“The Impact” – Governor Jay Inslee’s vaccine mandate set October 18th as the deadline for all state employees, health care workers, school staff, and associated contractors to be fully vaccinated.
On Tuesday, October 11th the Washington State Hospital Association reported an 88% vaccination rate for hospital staff statewide based on a survey covering 94% of state hospitals.
During a weekly meeting in which the results were discussed, WSHA President Cassie Sauer said it’s unclear what the full impact on staffing will be, but estimated that hospitals may lose between two and five percent of their staff statewide.
“Two to five percent is honestly better than what we thought might happen, but we also know that there will be services curtailed across the state,” said Sauer. “Staffing is tight in hospitals, so any loss of staff is a big deal, and there are some places with particularly low vaccination rates that will need to curtail services. There have been considerations of closing down or really limiting outpatient services so there’ll be longer wait times for services. We could see some caps on patient admissions. We had one hospital discuss whether they might need to close their dialysis unit. Some psychiatric units etcetera.”
Figures also released on Tuesday the 11th from the state Office of Financial Management reported that around 90% of state workers have been vaccinated or have an approved exemption.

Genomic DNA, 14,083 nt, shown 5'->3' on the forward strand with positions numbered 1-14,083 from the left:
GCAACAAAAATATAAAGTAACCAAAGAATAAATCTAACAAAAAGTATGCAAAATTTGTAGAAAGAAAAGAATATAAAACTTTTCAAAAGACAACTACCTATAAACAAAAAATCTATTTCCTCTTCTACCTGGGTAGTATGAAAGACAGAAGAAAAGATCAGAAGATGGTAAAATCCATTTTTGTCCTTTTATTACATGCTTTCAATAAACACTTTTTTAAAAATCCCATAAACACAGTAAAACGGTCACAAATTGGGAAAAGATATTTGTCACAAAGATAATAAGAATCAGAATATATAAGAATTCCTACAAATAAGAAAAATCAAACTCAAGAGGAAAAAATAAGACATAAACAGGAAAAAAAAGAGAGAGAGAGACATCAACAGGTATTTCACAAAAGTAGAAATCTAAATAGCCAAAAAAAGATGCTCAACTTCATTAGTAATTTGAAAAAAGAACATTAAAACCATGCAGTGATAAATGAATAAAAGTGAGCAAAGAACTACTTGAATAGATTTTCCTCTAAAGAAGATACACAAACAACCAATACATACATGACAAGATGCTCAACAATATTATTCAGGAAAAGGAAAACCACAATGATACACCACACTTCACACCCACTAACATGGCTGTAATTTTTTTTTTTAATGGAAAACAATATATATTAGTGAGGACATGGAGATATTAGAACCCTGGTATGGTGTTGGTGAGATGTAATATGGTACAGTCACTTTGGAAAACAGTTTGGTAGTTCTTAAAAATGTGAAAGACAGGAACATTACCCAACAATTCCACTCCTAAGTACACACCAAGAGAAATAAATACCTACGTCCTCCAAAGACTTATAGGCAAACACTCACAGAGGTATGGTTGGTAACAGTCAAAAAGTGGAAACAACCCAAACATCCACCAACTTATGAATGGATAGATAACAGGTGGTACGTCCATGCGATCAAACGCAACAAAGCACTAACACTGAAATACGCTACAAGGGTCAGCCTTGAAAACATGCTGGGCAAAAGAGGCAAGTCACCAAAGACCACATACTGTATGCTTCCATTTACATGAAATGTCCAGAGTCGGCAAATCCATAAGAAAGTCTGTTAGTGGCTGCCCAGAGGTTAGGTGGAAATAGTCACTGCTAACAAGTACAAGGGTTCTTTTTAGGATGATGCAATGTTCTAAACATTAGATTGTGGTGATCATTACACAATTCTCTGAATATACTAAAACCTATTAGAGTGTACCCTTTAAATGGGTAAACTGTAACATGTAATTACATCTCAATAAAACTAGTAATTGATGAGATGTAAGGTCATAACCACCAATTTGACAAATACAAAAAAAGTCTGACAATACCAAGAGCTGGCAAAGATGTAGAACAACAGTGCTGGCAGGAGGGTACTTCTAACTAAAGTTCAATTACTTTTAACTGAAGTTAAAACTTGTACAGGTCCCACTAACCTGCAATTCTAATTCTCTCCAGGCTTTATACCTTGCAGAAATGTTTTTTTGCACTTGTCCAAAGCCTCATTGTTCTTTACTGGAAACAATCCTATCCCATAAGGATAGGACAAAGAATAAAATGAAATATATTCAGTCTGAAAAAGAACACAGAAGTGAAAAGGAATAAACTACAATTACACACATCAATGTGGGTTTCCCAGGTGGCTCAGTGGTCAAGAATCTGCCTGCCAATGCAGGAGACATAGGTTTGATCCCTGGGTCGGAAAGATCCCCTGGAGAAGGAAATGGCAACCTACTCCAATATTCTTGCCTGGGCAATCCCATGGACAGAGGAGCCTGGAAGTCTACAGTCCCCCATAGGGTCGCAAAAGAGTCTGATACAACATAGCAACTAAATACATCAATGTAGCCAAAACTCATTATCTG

That rate varied widely from agency to agency and within agency branches. With some smaller agencies like the Puget Sound Partnership reporting a 100% vaccination rate while others such as the Department of Veterans Affairs Spokane reporting a vaccination rate of just under 74%.
The Seattle Police Department transitioned to a Phase 3 Mobilization on Wednesday, Oct. 13th pooling resources between different units and requiring all personnel to be prepared to respond in uniform. The move follows concerns about a potentially large number of unvaccinated officers as the Oct. 18th deadline approaches.
Firefighters and EMT’s are also impacted by the mandate in particular because of their medical role and interaction with hospital staff. The number of unvaccinated firefighters statewide is still unclear, but expected to be much lower than the earlier projections, according to Dennis Lawson, President of the Washington State Council of Firefighters.
“Initially we were told that… probably about thirty percent of our firefighting work force,” said Lawson. “As we get closer to next week we understand that our numbers are going to be significantly less than that thirty percent.“
Hospital backlogs that put emergency rooms on diversion are another issue impacting fire and rescue units in Washington, particularly those in rural areas.
“If we have to go further out, what that means is that we take our medics units, our transport units away from the community which they’ve been asked to be there for,” said Lawson.
The vaccine mandate also applies to private contractors who work with schools, hospitals, or state agencies.
“The initial reaction was one of surprise and frustration,” said Patrick Connor, Washington State Director for the National Federation of Independent Business. “It is a cause of concern for some of our small businesses. Others see it as an opportunity to step in if they’ve got a fully vaccinated work force.”
Connor predicts that canceled contracts will be the most likely consequence for non-compliant contractors.
As for the state enforcement mechanisms…
“We think that generally speaking the penalties for this could be potentially as high as those for other kind of safety and health violations that could range somewhere around seven to ten thousand dollars per incidence, but we really haven’t seen very much from L&I yet, “ said Connor.
Watch the full interviews here.